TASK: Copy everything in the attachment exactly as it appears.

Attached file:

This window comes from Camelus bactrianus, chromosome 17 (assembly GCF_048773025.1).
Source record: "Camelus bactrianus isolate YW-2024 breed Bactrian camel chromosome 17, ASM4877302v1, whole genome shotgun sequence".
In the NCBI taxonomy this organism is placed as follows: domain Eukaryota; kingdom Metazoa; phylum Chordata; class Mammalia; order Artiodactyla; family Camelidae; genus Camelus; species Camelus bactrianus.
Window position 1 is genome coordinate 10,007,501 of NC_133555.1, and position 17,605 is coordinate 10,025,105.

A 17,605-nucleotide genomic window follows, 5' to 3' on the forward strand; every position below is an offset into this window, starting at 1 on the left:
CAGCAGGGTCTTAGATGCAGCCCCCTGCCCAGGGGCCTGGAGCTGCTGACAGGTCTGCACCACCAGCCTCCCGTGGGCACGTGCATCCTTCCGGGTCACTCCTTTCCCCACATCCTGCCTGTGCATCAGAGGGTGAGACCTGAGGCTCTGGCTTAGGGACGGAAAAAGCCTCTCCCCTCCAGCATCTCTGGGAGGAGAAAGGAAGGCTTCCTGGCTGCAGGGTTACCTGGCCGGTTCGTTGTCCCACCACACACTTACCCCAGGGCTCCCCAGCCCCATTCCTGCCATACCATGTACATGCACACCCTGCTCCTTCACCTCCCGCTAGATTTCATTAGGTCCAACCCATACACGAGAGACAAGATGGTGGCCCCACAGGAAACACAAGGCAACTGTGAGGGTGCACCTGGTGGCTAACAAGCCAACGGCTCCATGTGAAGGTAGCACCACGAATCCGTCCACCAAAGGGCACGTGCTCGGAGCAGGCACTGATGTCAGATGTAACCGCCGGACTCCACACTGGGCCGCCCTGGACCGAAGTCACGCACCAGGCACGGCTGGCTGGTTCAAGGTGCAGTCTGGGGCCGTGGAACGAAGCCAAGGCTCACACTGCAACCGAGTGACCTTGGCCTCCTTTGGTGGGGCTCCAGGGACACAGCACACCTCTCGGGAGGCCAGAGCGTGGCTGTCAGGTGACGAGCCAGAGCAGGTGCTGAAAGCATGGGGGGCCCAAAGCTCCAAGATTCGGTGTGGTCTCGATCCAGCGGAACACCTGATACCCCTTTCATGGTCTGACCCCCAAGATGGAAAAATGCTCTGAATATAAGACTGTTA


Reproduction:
This window comes from Camelus bactrianus, chromosome 17 (assembly GCF_048773025.1).
Source record: "Camelus bactrianus isolate YW-2024 breed Bactrian camel chromosome 17, ASM4877302v1, whole genome shotgun sequence".
In the NCBI taxonomy this organism is placed as follows: domain Eukaryota; kingdom Metazoa; phylum Chordata; class Mammalia; order Artiodactyla; family Camelidae; genus Camelus; species Camelus bactrianus.
Window position 1 is genome coordinate 10,007,501 of NC_133555.1, and position 17,605 is coordinate 10,025,105.

A 17,605-nucleotide genomic window follows, 5' to 3' on the forward strand; every position below is an offset into this window, starting at 1 on the left:
CAGCAGGGTCTTAGATGCAGCCCCCTGCCCAGGGGCCTGGAGCTGCTGACAGGTCTGCACCACCAGCCTCCCGTGGGCACGTGCATCCTTCCGGGTCACTCCTTTCCCCACATCCTGCCTGTGCATCAGAGGGTGAGACCTGAGGCTCTGGCTTAGGGACGGAAAAAGCCTCTCCCCTCCAGCATCTCTGGGAGGAGAAAGGAAGGCTTCCTGGCTGCAGGGTTACCTGGCCGGTTCGTTGTCCCACCACACACTTACCCCAGGGCTCCCCAGCCCCATTCCTGCCATACCATGTACATGCACACCCTGCTCCTTCACCTCCCGCTAGATTTCATTAGGTCCAACCCATACACGAGAGACAAGATGGTGGCCCCACAGGAAACACAAGGCAACTGTGAGGGTGCACCTGGTGGCTAACAAGCCAACGGCTCCATGTGAAGGTAGCACCACGAATCCGTCCACCAAAGGGCACGTGCTCGGAGCAGGCACTGATGTCAGATGTAACCGCCGGACTCCACACTGGGCCGCCCTGGACCGAAGTCACGCACCAGGCACGGCTGGCTGGTTCAAGGTGCAGTCTGGGGCCGTGGAACGAAGCCAAGGCTCACACTGCAACCGAGTGACCTTGGCCTCCTTTGGTGGGGCTCCAGGGACACAGCACACCTCTCGGGAGGCCAGAGCGTGGCTGTCAGGTGACGAGCCAGAGCAGGTGCTGAAAGCATGGGGGGCCCAAAGCTCCAAGATTCGGTGTGGTCTCGATCCAGCGGAACACCTGATACCCCTTTCATGGTCTGACCCCCAAGATGGAAAAATGCTCTGAATATAAGACTGTTA